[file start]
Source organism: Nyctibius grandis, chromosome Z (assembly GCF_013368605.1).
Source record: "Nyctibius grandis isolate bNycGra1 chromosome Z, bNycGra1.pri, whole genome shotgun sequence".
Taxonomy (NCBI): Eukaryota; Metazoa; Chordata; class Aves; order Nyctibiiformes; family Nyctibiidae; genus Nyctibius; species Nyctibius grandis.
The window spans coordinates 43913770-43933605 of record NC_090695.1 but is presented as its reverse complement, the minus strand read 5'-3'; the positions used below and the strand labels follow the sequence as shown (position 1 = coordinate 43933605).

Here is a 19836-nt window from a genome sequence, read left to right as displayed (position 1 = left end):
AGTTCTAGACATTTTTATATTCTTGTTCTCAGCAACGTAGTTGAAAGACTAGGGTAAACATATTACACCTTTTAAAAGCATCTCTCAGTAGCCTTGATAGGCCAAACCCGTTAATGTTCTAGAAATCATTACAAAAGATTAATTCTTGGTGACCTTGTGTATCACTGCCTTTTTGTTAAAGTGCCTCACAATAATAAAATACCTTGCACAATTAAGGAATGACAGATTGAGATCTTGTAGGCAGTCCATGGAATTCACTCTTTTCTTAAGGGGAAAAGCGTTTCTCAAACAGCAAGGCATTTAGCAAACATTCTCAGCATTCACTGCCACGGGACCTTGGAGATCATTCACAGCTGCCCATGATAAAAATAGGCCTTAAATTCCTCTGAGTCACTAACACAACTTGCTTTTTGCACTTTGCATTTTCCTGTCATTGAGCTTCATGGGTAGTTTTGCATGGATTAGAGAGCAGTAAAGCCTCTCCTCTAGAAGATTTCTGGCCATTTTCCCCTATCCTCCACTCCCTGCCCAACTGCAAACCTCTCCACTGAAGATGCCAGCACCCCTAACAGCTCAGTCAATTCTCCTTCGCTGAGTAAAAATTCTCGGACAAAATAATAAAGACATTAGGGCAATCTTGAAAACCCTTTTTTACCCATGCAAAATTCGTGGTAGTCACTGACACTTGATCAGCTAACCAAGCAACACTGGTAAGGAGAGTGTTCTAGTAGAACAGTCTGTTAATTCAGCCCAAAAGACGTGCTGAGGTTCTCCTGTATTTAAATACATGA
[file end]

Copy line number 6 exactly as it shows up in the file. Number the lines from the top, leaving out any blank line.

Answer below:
AGTTCTAGACATTTTTATATTCTTGTTCTCAGCAACGTAGTTGAAAGACTAGGGTAAACATATTACACCTTTTAAAAGCATCTCTCAGTAGCCTTGATAGGCCAAACCCGTTAATGTTCTAGAAATCATTACAAAAGATTAATTCTTGGTGACCTTGTGTATCACTGCCTTTTTGTTAAAGTGCCTCACAATAATAAAATACCTTGCACAATTAAGGAATGACAGATTGAGATCTTGTAGGCAGTCCATGGAATTCACTCTTTTCTTAAGGGGAAAAGCGTTTCTCAAACAGCAAGGCATTTAGCAAACATTCTCAGCATTCACTGCCACGGGACCTTGGAGATCATTCACAGCTGCCCATGATAAAAATAGGCCTTAAATTCCTCTGAGTCACTAACACAACTTGCTTTTTGCACTTTGCATTTTCCTGTCATTGAGCTTCATGGGTAGTTTTGCATGGATTAGAGAGCAGTAAAGCCTCTCCTCTAGAAGATTTCTGGCCATTTTCCCCTATCCTCCACTCCCTGCCCAACTGCAAACCTCTCCACTGAAGATGCCAGCACCCCTAACAGCTCAGTCAATTCTCCTTCGCTGAGTAAAAATTCTCGGACAAAATAATAAAGACATTAGGGCAATCTTGAAAACCCTTTTTTACCCATGCAAAATTCGTGGTAGTCACTGACACTTGATCAGCTAACCAAGCAACACTGGTAAGGAGAGTGTTCTAGTAGAACAGTCTGTTAATTCAGCCCAAAAGACGTGCTGAGGTTCTCCTGTATTTAAATACATGA